That jackass in this case is our old pal David Caton, executive director of the Florida Family Association. Guess what he's doing? Just what we suspected he might: aiming to change the charter of Hillsborough County in 2010 to prevent the slightest possibility of same-sex benefits for county employees. That took, like, all of three minutes.

"We're going to use the momentum from the marriage amendment to speak to the fact that most people in this state don't want a recognition of that type of relationship," he told the St. Petersburg Times last week. "At this time of economic stress, our government should not be providing benefits to non-employees on the basis of their sexual relationships."

See how he did that? Gays (and unmarried-but-living-together straights) only have sexual relationships; they never talk, they never care for one another, they never support one another. At least that's what the state says.

This is especially a dick move because Hillsborough County doesn't even have partner benefits yet; the city of Tampa does and intends to keep them.

Of course, that won't happen if Caton can help it. "Domestic partnership will be the battlefield between the pro-family agenda and the gay-radical agenda," he taunted, again to the Times. This, dear readers, is the fight you voted for.

Hey, while you're all gathered around communal, pre-chewed grandma food this Thanksgiving weekend, making out with your Uncle Lou before tackling your slutty sister in a front-yard game of tag football, the Florida Department of Health wants to make sure that you don't accidentally get methicillin-resistant Staphylococcus aureus (MRSA, y'all) for the holidays.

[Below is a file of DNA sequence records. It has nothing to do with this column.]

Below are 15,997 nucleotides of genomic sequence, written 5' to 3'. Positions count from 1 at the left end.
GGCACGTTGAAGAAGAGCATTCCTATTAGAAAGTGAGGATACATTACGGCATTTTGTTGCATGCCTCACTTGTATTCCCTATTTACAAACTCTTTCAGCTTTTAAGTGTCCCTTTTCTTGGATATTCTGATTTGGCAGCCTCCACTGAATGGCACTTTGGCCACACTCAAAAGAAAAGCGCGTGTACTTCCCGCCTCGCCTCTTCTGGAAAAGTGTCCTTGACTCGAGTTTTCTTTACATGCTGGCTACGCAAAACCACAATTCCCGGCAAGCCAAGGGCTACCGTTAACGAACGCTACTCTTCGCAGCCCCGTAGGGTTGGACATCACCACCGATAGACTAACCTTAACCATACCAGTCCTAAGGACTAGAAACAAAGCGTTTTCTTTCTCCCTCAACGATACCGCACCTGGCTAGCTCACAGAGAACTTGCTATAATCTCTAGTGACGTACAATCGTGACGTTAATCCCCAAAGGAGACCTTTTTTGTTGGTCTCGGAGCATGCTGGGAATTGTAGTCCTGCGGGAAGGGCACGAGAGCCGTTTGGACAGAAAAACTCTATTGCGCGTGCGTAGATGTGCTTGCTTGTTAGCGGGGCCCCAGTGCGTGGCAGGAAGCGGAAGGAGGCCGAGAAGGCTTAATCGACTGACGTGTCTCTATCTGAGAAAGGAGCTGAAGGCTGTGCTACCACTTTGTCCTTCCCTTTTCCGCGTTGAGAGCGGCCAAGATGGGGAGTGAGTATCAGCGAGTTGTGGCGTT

Russell Eggert, the director of the Division of Disease Control, blasted out an e-mail op-ed last week to calm the flames of public concern over their kids getting MRSA at school. "Staphylococcal infections do not cause outbreaks in schools except in special circumstances," he wrote. Special circumstances like, say, Liberty High School, where four kids have come down with the bug, or, says Eggert, any place where kids get cut or scratched and share equipment.

Anyway, the op-ed comes with a Christmas list of naughties that will have you resisting antibiotics just in time for the manger scene. Most are obvious (don't get cut, and if you do, wash with soap, dirtbag), don't share towels or razors (unless you're gay), and "keep skin infections such as boils or infected wounds covered and treat them promptly with both local care, such as drainage of boils, and appropriate antibiotics for the entire duration, as prescribed by your health-care provider."

Christmas was made for draining boils.

If the holidays, the economy and the snowbirds have you down, just remember this: Orlando is safer than Compton. That's the word from the FBI, who released their annual list of America's most dangerous cities recently. We ranked No. 18, right behind that gangsta crib of song and story, and right in front of Little Rock, Ark. New Orleans snagged first place, and Minneapolis rounded out the top 20.

Yeah, us.